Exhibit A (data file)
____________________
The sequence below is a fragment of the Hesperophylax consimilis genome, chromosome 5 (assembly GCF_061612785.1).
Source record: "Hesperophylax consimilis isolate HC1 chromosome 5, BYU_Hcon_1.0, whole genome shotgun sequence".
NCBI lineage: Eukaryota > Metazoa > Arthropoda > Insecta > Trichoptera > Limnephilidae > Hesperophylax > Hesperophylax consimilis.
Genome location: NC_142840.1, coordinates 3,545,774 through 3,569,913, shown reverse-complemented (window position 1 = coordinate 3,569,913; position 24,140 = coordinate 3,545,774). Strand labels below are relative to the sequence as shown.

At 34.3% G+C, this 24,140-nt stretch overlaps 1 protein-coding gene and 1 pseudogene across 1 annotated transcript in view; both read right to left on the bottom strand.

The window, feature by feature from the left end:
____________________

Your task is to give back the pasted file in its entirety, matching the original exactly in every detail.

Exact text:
The sequence below is a fragment of the Hesperophylax consimilis genome, chromosome 5 (assembly GCF_061612785.1).
Source record: "Hesperophylax consimilis isolate HC1 chromosome 5, BYU_Hcon_1.0, whole genome shotgun sequence".
NCBI lineage: Eukaryota > Metazoa > Arthropoda > Insecta > Trichoptera > Limnephilidae > Hesperophylax > Hesperophylax consimilis.
Genome location: NC_142840.1, coordinates 3,545,774 through 3,569,913, shown reverse-complemented (window position 1 = coordinate 3,569,913; position 24,140 = coordinate 3,545,774). Strand labels below are relative to the sequence as shown.

At 34.3% G+C, this 24,140-nt stretch overlaps 1 protein-coding gene and 1 pseudogene across 1 annotated transcript in view; both read right to left on the bottom strand.

The window, feature by feature from the left end: